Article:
There is a real problem with having your only self-worth coming from an outside source. Maybe you only have this attitude for dancing, but it still isn’t healthy. You need to have confidence in your own dancing first, before anyone else can boost it. Now I’m not saying this because I have it all figured out… Please, I’m a college student whose job is to please people to earn good grades. Even when it comes to dance sometimes I even forget this concept, and rely on judges marks to affirm my dancing self-worth. I’m saying this so that we can work together on keeping our minds and body happy. There are so many factors that go into judging you on the floor. First, judges at most only have about 3 seconds to look at you. 3 seconds. They don’t see all the hard work you put into your dancing. They don’t see all the coaching sessions you’ve done. They didn’t see your amazing practice rounds this past week. They only see those three seconds of dancing, and it better be a good three seconds if you want that callback.
But like I have been saying all throughout this post, getting called-back isn’t the end all and be all of dancing. You have to realize that, no matter the call backs, you have done well. You have improved. It is very unlikely that you haven’t improved. As long as you have taken lessons, private or group, and you have practiced what you have learned in those lessons, you are making progressed. You have improved from day one. Just take a look at your old dance videos. Cringe worthy yes, but they will give you perspective and let you know that you have improved. Also talking to your coach can give you some perspective. They can tell you what you did right, and what you did wrong at the competition. More likely then not, they will say that yes you did this and this wrong and you could have done this better, but these other things you still did really well.
Although we do this crazy competitive sport to win, we also do this because we like it. If you don’t like it, you shouldn’t be on the floor. Just remember that knowing that you are improving, and that you enjoy dancing is what really matters in this game. It’s not the ribbons, or the satisfaction of someone else putting their stamp of approval on your dancing. Those things are nice. But in the end it’s your how you view your dancing is what really matters. As long as you feel like you are improving and getting somewhere that’s what counts.
- Second Best Advice I Can Give (picturelinephotography.wordpress.com)
There are a lot of things I don’t know, but the one thing I am struggling with right now is selling myself. I am having this issue of trying to write this email to an event manager to see if I can get a spot as being one of the event photographers. I have this huge lists of reasons of why this would be a great opportunity for me to take photos at this event, but my list of why they should hire me… consists of nothing. Besides being cheap, why would a large event want to hire a student photographer? The only positive thing that currently sets me apart from the other photographers they have hired in the past is that I really want to shoot the event on film and on digital. It would provide them with a completely different feel to the photos. Films’ grains give a warmer, softer feel to photos sometimes then pixels. I would be the only one at the event shooting with film. Of course I would definitely have my digital camera with me as well to take pictures, as I can take a lot for very little cost on my end. And I’m not asking for a lot on their end. All I really want is a chance to shoot, and to have my room and travel expenses covered, which is a lot cheaper than hiring a photographer on for the full weekend. If anyone out there has any advice of selling oneself to a potential client please comment below. Any suggestions are welcome!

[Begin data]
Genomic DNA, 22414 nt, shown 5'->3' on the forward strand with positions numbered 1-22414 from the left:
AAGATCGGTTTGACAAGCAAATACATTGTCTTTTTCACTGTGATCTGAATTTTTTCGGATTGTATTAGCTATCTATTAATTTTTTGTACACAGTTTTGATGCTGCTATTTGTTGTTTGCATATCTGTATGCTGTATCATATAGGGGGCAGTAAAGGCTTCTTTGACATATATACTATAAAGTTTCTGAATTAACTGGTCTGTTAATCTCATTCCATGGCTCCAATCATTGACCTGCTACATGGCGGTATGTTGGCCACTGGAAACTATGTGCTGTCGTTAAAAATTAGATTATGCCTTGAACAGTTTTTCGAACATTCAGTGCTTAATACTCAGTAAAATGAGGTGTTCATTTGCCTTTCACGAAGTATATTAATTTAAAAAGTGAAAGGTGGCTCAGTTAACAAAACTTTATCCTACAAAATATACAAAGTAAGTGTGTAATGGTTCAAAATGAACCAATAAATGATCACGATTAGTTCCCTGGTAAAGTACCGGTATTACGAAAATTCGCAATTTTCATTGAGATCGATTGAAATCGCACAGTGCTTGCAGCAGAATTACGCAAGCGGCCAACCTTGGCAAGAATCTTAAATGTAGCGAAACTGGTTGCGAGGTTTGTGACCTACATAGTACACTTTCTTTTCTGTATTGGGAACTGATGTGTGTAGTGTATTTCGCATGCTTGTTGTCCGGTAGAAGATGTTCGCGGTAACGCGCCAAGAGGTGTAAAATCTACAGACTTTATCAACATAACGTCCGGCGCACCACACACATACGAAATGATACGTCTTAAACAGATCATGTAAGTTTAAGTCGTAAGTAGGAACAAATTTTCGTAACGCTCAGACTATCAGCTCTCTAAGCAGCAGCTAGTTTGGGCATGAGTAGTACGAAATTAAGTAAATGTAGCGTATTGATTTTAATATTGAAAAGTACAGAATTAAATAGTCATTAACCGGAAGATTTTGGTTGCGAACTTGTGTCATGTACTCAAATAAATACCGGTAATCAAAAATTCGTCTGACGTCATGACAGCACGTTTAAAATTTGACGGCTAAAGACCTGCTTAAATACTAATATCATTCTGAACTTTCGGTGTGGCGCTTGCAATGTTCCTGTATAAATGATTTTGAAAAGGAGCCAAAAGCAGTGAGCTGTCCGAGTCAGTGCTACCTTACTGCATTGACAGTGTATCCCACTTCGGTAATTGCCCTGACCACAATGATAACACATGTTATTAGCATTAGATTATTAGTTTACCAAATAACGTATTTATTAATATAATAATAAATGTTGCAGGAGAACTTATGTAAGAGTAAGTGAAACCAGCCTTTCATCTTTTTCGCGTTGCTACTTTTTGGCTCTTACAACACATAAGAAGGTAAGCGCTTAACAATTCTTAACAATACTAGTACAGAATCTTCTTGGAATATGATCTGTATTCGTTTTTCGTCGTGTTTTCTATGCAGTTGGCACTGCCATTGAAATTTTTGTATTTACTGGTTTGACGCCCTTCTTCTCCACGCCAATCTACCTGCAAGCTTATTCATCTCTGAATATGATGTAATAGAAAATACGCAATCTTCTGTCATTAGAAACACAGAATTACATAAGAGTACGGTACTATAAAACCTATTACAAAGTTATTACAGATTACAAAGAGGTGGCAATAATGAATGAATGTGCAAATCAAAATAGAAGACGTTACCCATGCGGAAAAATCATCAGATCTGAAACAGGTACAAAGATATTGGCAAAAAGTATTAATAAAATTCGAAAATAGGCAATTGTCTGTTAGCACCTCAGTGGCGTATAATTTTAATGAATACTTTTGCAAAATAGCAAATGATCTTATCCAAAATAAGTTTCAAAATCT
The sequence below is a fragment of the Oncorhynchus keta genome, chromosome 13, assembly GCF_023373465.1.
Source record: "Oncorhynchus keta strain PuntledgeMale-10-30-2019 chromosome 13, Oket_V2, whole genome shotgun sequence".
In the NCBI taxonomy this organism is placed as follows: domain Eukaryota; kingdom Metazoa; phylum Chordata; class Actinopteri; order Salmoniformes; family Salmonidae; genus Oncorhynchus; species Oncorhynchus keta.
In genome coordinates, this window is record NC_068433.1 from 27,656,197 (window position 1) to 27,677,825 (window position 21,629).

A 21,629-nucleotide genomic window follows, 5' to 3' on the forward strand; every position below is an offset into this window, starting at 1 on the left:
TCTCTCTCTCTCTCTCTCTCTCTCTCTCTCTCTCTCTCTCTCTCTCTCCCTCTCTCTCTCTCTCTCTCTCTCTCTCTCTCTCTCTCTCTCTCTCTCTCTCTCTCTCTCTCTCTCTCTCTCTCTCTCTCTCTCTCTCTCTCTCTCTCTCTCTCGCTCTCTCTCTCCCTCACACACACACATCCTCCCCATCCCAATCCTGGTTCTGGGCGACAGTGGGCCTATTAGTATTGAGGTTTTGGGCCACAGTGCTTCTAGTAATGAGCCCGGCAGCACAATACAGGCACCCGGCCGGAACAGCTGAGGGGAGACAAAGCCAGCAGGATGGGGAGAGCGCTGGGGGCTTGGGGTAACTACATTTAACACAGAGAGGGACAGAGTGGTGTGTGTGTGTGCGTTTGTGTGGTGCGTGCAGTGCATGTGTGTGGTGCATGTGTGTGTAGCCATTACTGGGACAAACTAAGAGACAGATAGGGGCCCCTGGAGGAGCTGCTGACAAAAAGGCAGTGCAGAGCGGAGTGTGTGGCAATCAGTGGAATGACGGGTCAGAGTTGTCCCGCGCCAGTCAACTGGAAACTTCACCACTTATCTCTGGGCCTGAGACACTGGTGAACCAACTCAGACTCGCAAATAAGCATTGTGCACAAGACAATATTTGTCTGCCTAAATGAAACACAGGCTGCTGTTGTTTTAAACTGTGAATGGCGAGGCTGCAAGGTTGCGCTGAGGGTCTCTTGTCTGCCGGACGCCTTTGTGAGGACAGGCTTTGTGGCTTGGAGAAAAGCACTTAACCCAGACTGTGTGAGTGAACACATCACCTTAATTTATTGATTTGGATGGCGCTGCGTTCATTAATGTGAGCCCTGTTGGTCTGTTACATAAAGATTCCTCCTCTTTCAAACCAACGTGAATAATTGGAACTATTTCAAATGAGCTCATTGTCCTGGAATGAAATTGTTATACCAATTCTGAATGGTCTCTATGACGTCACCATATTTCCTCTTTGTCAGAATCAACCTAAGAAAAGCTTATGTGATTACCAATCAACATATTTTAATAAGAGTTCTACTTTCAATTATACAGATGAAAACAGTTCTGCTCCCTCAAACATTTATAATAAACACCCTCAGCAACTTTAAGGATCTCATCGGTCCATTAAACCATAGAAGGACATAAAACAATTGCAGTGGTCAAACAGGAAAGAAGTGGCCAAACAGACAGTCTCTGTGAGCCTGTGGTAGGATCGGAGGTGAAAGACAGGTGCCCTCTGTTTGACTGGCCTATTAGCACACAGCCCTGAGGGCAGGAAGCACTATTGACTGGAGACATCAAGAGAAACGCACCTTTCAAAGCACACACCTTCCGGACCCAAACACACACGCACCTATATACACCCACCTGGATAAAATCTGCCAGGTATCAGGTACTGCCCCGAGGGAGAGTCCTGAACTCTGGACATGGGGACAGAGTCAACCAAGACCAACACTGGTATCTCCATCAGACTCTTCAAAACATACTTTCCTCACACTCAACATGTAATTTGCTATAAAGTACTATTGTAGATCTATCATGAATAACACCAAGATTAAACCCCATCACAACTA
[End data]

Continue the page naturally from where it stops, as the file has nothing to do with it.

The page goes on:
Alright, lots of printing has happened over the last few weeks. I have a few things to show you. First and for most is the quality of light photo project. This one stumped me, as it was hard for me to come up with different aways to create different lighting schemes. It wasn’t until the last few shots I really felt that I got into my grove, which really made me sad. It wasn’t until I found reflections in puddles after some rain that I found some really cool compositions. Here are the two she wanted me to print.